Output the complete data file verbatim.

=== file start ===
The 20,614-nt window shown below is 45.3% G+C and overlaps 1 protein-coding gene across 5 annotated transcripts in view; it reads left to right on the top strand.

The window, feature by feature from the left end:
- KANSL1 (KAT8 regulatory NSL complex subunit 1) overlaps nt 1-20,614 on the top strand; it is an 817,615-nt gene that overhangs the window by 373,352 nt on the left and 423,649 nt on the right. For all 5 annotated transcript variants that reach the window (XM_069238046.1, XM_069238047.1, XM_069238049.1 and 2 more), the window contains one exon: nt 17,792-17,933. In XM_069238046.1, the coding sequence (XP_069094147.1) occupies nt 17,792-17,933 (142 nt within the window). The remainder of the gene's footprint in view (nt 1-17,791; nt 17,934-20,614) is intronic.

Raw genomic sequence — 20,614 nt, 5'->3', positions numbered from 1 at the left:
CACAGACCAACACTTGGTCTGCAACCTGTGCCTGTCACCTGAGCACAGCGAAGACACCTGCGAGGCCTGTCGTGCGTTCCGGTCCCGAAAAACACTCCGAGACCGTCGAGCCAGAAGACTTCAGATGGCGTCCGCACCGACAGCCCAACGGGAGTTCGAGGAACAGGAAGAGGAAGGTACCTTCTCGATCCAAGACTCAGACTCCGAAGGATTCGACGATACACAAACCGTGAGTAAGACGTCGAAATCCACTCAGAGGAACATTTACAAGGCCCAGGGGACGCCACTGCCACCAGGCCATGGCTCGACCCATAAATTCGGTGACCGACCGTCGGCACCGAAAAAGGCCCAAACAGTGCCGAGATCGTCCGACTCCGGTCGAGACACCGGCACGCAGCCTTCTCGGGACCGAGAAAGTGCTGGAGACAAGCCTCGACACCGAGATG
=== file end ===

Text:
The 20,614-nt window shown below is 45.3% G+C and overlaps 1 protein-coding gene across 5 annotated transcripts in view; it reads left to right on the top strand.

The window, feature by feature from the left end:
- KANSL1 (KAT8 regulatory NSL complex subunit 1) overlaps nt 1-20,614 on the top strand; it is an 817,615-nt gene that overhangs the window by 373,352 nt on the left and 423,649 nt on the right. For all 5 annotated transcript variants that reach the window (XM_069238046.1, XM_069238047.1, XM_069238049.1 and 2 more), the window contains one exon: nt 17,792-17,933. In XM_069238046.1, the coding sequence (XP_069094147.1) occupies nt 17,792-17,933 (142 nt within the window). The remainder of the gene's footprint in view (nt 1-17,791; nt 17,934-20,614) is intronic.

Raw genomic sequence — 20,614 nt, 5'->3', positions numbered from 1 at the left:
CACAGACCAACACTTGGTCTGCAACCTGTGCCTGTCACCTGAGCACAGCGAAGACACCTGCGAGGCCTGTCGTGCGTTCCGGTCCCGAAAAACACTCCGAGACCGTCGAGCCAGAAGACTTCAGATGGCGTCCGCACCGACAGCCCAACGGGAGTTCGAGGAACAGGAAGAGGAAGGTACCTTCTCGATCCAAGACTCAGACTCCGAAGGATTCGACGATACACAAACCGTGAGTAAGACGTCGAAATCCACTCAGAGGAACATTTACAAGGCCCAGGGGACGCCACTGCCACCAGGCCATGGCTCGACCCATAAATTCGGTGACCGACCGTCGGCACCGAAAAAGGCCCAAACAGTGCCGAGATCGTCCGACTCCGGTCGAGACACCGGCACGCAGCCTTCTCGGGACCGAGAAAGTGCTGGAGACAAGCCTCGACACCGAGATG